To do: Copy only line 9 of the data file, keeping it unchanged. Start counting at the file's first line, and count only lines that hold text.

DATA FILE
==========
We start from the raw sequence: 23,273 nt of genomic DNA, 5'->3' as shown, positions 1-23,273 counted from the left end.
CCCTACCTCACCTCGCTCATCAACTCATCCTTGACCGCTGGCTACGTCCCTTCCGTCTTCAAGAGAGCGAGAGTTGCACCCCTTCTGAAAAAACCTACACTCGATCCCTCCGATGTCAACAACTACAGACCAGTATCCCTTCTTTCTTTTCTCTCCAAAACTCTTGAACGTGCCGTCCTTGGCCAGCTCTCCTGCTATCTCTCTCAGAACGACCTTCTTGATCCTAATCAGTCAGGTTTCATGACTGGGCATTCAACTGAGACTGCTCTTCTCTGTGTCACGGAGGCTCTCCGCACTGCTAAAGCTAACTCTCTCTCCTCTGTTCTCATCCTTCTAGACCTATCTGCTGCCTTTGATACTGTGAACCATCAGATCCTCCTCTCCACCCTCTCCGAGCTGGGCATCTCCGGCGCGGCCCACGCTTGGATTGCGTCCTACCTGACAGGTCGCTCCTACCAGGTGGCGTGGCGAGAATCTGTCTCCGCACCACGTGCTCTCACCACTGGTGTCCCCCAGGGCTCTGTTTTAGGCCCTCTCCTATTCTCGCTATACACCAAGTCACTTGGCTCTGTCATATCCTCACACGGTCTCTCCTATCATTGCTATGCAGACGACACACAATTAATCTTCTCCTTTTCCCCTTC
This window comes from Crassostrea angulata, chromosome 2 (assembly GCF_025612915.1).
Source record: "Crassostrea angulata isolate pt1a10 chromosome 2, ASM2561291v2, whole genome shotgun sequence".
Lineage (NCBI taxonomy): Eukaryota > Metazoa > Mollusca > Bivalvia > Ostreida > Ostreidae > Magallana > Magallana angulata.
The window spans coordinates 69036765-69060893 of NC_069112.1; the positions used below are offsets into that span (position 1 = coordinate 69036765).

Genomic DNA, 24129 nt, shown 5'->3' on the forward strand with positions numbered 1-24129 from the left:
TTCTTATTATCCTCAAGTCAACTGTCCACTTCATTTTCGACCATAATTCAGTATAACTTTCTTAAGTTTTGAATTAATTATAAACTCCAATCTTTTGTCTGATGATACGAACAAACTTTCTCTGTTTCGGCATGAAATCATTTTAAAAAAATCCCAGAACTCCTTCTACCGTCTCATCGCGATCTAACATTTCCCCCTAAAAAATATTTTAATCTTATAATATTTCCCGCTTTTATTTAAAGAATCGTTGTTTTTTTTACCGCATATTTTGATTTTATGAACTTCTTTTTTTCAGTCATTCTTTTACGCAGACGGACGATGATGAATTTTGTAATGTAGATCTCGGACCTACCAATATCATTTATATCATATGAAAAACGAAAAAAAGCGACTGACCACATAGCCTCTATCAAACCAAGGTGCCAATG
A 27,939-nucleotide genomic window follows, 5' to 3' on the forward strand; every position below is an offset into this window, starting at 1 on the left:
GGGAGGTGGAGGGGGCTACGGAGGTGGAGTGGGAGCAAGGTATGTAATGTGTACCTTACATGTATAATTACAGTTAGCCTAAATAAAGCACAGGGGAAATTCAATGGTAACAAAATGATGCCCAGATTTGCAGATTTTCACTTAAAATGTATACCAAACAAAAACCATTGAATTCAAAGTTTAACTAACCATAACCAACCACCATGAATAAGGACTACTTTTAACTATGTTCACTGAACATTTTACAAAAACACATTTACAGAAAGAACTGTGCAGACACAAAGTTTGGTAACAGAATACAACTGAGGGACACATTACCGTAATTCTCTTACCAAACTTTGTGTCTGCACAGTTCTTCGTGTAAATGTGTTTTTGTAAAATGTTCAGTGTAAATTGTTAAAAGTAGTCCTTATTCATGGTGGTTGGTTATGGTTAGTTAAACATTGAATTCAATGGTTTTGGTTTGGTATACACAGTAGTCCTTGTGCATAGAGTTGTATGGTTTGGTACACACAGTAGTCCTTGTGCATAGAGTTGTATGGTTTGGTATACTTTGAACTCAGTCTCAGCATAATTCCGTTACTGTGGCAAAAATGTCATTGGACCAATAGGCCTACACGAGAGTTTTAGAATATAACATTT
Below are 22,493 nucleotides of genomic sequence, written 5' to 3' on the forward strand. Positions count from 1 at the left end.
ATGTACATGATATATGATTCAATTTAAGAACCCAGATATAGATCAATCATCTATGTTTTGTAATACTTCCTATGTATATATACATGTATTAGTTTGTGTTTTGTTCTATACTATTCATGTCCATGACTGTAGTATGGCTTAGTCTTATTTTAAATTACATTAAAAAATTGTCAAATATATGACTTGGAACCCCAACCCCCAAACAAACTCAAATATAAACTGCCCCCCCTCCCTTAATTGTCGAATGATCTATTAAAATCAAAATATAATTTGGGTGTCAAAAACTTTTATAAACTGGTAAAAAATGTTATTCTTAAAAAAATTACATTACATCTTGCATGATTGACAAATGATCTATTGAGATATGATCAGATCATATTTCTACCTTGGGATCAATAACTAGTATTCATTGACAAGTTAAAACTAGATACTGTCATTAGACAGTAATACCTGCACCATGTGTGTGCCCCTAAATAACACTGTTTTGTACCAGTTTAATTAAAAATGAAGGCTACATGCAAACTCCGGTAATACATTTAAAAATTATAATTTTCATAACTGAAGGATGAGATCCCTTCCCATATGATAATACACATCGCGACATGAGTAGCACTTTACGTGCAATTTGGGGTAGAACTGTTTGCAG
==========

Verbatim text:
A 27,939-nucleotide genomic window follows, 5' to 3' on the forward strand; every position below is an offset into this window, starting at 1 on the left: